• There is a trend to convert and combine the 13th month pay (or year-end bonus) to base pay to mitigate the impact of income tax and to reduce administrative complications. In 2011, Beijing seems to be the location where pay is highest among multinationals, followed by Shanghai. Guangzhou is much lower because of the fact that there are fewer senior jobs available in that market.
  • Compensation package components in China remain complicated, however we are noticing that companies are increasingly in favour of making the proportion of the variable bonus larger to motivate higher performance and reduce fixed compensation cost.
  • Double digit salary increases have been the norm over the past five to six years.

Having considered the challenges and trends we are seeing in the China market in regards to HR talent, it brings us to consider some of the packages on offer in China. Local packages paid by local Chinese companies are driven by tax considerations due to the high marginal rates. The provision of housing has been the predominant tax effective vehicle. It is not uncommon for returning local Chinese HR hires from the U.S. or other foreign locations to be offered benefits typically reserved for expatriates i.e. education, home visits, net pay guarantees, etc. Local company packages may also include additional benefits for example; transportation allowances, meal allowances and business entertainment allowances. Variable pay components in the form of annual performance bonuses or stock options have been relatively limited, although some large state owned enterprises have been proactive about introducing these, especially when these companies have been listed on the Shanghai or Hong Kong stock exchanges. Local start-ups have also used stock and options to attract HR talent.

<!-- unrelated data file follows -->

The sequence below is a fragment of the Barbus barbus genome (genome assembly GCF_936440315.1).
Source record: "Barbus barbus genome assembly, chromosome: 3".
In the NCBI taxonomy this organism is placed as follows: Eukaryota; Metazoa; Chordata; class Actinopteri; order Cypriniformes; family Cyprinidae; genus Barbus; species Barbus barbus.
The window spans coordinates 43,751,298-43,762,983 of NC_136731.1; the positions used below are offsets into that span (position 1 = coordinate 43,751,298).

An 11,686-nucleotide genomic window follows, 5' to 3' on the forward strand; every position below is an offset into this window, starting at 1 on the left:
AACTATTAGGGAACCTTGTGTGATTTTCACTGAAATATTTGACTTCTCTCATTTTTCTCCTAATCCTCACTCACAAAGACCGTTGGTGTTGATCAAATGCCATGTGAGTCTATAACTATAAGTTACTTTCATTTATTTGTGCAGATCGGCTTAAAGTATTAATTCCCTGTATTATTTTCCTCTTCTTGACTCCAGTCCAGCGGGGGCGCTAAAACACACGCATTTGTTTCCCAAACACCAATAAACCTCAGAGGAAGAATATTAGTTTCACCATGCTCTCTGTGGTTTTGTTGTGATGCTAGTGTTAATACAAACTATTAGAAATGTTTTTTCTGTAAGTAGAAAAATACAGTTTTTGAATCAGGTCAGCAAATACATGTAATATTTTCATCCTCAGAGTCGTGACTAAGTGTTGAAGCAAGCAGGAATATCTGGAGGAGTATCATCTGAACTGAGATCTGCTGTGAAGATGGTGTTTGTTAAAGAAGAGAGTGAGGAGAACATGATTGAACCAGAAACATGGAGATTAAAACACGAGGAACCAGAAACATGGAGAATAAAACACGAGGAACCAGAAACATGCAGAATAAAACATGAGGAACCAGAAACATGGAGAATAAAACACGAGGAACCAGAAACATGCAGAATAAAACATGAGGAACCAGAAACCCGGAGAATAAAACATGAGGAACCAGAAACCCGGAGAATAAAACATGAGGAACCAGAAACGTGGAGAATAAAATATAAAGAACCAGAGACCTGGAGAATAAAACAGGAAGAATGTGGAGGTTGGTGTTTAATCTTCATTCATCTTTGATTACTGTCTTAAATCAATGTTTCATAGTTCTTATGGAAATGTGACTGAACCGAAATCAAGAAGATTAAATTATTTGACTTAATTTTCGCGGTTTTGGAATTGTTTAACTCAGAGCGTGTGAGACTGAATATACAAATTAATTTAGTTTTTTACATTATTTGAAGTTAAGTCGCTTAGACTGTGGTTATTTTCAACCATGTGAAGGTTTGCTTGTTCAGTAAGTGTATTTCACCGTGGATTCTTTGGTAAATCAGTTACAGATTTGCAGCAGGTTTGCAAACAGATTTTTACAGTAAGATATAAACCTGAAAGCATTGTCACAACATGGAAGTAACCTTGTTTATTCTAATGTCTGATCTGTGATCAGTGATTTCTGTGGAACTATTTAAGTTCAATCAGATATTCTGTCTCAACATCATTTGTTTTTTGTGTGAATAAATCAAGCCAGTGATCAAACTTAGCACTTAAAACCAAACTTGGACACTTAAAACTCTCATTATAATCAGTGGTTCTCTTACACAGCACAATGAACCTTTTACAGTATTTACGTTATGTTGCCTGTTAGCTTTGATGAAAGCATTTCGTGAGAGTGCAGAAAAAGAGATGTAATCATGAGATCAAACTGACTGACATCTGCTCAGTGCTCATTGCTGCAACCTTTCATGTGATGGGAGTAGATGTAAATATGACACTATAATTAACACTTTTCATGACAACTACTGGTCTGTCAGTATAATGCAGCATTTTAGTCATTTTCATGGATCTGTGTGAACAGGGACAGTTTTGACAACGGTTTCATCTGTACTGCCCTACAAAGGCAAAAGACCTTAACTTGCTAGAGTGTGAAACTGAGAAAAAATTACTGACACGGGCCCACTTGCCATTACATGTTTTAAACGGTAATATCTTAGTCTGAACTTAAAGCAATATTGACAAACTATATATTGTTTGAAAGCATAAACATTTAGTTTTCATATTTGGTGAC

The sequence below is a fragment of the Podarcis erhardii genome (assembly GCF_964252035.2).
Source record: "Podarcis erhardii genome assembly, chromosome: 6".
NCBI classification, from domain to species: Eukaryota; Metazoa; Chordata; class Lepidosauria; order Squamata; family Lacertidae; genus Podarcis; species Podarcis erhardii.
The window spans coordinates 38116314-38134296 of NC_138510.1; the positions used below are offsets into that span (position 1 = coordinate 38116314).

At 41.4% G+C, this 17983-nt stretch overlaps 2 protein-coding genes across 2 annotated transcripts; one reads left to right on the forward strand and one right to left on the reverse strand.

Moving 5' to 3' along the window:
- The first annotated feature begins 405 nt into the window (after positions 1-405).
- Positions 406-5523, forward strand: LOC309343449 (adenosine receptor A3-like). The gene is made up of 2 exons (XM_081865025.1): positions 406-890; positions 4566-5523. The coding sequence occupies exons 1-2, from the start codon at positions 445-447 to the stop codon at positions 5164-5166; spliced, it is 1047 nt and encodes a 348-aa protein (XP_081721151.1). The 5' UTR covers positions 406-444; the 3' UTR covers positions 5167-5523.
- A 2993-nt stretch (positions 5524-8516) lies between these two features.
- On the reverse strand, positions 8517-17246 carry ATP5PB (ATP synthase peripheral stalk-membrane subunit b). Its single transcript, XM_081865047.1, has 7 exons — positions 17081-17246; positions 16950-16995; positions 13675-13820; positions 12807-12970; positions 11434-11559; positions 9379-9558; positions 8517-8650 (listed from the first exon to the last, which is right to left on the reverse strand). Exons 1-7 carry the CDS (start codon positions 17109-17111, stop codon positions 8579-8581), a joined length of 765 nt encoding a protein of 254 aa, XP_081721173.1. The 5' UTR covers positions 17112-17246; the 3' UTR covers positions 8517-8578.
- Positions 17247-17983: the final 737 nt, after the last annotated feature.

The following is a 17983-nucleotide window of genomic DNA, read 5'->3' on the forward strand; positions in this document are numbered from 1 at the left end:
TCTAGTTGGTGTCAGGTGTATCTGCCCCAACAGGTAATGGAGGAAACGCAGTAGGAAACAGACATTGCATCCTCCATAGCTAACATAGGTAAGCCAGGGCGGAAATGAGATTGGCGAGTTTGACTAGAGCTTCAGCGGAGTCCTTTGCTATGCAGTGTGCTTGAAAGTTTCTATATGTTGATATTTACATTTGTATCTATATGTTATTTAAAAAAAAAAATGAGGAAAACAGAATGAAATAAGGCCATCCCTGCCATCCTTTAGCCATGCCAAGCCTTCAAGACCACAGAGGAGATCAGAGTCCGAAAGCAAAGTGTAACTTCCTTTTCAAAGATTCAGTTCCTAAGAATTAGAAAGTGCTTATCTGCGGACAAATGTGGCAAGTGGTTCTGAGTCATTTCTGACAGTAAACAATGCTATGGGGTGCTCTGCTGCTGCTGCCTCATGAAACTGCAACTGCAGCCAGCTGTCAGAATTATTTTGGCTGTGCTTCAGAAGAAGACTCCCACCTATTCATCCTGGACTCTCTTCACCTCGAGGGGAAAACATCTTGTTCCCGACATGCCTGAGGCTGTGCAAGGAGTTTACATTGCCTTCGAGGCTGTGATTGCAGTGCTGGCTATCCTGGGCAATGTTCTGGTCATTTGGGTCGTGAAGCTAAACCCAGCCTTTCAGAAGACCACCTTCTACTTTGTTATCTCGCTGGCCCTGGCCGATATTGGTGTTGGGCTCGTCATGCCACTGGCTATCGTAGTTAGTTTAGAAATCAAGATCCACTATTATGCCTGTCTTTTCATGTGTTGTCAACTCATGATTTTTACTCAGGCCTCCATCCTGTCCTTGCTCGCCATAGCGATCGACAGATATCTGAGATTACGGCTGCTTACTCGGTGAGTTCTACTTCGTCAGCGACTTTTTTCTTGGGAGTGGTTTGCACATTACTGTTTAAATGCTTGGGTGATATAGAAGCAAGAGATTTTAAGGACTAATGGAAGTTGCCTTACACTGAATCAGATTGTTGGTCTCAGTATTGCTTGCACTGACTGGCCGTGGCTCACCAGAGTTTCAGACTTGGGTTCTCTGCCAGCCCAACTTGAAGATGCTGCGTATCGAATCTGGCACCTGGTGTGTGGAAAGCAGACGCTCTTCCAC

We continue to observe that many foreign multinational companies in China continue to simulate their home country compensation strategy. This flows through to and includes; performance salary increases, short term incentive bonuses, long term incentive sales compensation plans and stock. They generally compare their packages with multinational peers in their industry and don’t reference to local companies in surveys. Local Chinese companies are less likely to participate in formal market surveys. We have witnessed foreign multinationals having particular success in securing top HR talent for their business in China where they are effective in offering flexibility in their packages and are able to show that they are not constrained by global policy.

2012 may bring some changes with the state of the global economy. We expect that where multinational companies have a substantial exposure to Europe in particular, they may be stringent on salary increases this year. In this case, they would run the risk of losing first-class HR people in China while competition remains high. Our view is that we will continue to witness compensation strategy high on the agenda of multinationals operating in China, especially given the importance and complexities of that market.